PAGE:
have any such impairment is not disabled. If the claimant has
one or more severe impairment(s), the Commissioner proceeds
to evaluate the claimant's case under step three. 20
C.F.R. §§ 404.1520(c), 416.920(c).
Three. Disability cannot be based solely on a severe
impairment; therefore, the Commissioner next determines
whether the claimant's impairment “meets or
equals” one of the presumptively disabling impairments
listed in the Social Security Administration
(“SSA”) regulations. 20 C.F.R. Part 404, Subpart
P, Appendix 1. A claimant who has an impairment that meets a
listing is presumed disabled under the Act. If the
claimant's impairment does not meet or equal an
impairment listed in the listings, the Commissioner's
evaluation of the claimant's case proceeds under step
four. 20 C.F.R. §§ 404.1520(d), 416.920(d).
Four. The Commissioner determines whether the claimant
is able to perform work he or she has done in the past. A
claimant who can perform past relevant work is not disabled.
If the claimant demonstrates he or she cannot do past
relevant work, the Commissioner's evaluation of
claimant's case proceeds under step five. 20 C.F.R.
§§ 404.1520(f), 416.920(f).
Five. The Commissioner determines whether the claimant
is able to do any other work. A claimant who cannot perform
other work is disabled. If the Commissioner finds claimant is
able to do other work, the Commissioner must show that a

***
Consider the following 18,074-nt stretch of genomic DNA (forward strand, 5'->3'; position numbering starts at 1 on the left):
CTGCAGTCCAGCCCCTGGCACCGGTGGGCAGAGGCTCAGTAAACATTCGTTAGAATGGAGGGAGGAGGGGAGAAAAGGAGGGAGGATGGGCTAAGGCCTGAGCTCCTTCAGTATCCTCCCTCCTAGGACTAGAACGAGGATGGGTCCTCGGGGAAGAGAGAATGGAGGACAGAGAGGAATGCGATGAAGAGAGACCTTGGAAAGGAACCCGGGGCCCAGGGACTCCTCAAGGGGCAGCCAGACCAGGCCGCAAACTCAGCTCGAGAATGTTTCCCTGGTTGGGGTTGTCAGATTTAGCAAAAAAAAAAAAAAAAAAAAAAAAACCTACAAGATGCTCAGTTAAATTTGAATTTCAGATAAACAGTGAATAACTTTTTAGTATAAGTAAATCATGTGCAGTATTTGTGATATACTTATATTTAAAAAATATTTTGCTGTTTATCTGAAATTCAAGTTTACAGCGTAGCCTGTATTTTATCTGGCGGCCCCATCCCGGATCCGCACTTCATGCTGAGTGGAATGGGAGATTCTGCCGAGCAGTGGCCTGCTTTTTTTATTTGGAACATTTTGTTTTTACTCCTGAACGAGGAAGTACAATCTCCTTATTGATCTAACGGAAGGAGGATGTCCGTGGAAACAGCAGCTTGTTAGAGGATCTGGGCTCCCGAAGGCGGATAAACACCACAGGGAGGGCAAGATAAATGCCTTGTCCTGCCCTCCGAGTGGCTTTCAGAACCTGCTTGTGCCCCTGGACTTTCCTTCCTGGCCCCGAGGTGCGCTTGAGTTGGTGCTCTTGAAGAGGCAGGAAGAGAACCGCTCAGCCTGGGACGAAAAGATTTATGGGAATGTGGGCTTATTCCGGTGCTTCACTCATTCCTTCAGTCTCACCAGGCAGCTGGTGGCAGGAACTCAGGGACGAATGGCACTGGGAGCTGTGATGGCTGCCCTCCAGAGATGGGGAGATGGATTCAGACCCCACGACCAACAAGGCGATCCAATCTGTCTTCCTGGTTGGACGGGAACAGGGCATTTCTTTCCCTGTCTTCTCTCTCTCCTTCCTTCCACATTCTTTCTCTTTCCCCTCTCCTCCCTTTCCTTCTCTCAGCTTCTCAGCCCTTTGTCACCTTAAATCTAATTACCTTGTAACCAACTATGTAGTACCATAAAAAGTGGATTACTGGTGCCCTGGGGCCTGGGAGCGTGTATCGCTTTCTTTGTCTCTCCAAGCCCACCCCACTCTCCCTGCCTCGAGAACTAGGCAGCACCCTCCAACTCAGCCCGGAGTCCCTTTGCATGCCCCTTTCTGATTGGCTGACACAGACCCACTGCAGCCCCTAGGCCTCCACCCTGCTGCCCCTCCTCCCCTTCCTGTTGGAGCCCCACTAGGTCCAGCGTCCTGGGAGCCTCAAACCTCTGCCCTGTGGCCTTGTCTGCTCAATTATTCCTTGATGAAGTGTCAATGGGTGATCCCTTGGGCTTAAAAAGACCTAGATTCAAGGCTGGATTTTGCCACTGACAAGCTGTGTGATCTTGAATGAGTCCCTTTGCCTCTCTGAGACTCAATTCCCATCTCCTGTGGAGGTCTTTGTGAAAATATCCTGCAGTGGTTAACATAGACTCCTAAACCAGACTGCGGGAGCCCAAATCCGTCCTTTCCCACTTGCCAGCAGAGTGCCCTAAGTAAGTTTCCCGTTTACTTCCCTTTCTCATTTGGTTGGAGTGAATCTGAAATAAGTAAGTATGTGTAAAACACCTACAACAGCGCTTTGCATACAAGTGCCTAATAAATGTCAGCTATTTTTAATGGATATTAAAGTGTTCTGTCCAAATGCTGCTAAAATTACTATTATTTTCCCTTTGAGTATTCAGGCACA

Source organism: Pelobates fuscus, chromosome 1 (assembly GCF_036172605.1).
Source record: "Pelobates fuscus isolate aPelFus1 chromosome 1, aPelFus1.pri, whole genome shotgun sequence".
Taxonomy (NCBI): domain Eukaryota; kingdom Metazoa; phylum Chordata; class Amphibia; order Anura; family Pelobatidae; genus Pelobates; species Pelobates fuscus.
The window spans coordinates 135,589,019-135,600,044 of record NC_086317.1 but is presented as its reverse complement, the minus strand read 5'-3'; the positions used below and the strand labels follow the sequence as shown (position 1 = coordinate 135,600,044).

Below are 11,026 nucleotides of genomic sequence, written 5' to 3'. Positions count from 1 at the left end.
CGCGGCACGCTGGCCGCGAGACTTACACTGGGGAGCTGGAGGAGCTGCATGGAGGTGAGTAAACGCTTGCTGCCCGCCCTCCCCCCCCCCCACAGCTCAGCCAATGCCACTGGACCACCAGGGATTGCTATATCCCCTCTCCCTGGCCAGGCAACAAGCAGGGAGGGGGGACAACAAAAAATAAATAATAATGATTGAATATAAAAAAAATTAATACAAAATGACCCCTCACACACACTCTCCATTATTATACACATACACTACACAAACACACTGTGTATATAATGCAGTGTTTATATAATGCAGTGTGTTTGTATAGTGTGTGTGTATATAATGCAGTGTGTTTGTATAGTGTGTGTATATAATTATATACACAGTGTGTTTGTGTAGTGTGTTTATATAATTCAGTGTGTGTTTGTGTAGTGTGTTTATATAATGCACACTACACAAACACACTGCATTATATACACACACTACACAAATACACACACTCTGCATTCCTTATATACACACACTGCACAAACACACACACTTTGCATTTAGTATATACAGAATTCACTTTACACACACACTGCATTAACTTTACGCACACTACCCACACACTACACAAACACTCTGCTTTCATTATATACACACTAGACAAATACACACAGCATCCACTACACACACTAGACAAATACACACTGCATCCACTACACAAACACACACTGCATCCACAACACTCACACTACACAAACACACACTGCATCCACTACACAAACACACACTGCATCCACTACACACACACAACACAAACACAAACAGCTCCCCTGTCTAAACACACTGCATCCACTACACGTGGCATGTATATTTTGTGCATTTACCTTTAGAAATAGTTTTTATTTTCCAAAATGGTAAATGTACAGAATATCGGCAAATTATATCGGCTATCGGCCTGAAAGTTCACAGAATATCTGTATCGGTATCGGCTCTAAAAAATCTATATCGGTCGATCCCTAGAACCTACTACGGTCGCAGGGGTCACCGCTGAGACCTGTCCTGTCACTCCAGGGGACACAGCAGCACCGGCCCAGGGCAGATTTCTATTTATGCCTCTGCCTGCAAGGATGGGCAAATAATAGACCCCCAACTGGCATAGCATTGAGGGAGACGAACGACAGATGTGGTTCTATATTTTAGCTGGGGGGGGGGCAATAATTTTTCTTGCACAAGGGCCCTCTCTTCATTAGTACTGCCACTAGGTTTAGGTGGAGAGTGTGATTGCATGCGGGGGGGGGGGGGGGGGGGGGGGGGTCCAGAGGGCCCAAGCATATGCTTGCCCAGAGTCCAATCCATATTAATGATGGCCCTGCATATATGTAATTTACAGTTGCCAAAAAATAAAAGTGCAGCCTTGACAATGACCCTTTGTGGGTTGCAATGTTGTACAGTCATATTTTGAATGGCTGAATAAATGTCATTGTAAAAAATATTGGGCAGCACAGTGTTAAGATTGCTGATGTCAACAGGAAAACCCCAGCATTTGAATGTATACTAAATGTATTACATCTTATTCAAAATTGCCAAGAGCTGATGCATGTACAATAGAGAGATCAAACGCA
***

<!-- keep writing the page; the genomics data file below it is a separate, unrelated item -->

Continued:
significant number of jobs exist in the national economy that
claimant is able to do. The Commissioner may satisfy this
burden through the testimony of a vocational expert
(“VE”), or by reference to the Medical-Vocational
Guidelines. 20 C.F.R. Part 404, Subpart P, Appendix 2. If the
Commissioner demonstrates that a significant number of jobs
exist in the national economy that the claimant is able to
do, the claimant is not disabled. If the Commissioner does
not meet the burden, the claimant is disabled. 20 C.F.R.
§§ 404.1520(g)(1), 416.920(g)(1).
steps one through four of the sequential inquiry, the burden
of proof is on the claimant. Tackett, 180 F.3d at
1098. At step five, the burden shifts to the Commissioner to
show the claimant can perform jobs that exist in significant
numbers in the national economy. Id.
first step of the disability analysis, the ALJ found
Plaintiff met the insured status requirements through
December 31, 2009, and had not engaged in substantial gainful
activity since the alleged onset date, September 30, 2007.
second step, the ALJ found Plaintiff had the following severe
impairments: scoliosis, anxiety, PTSD, and depression. Tr.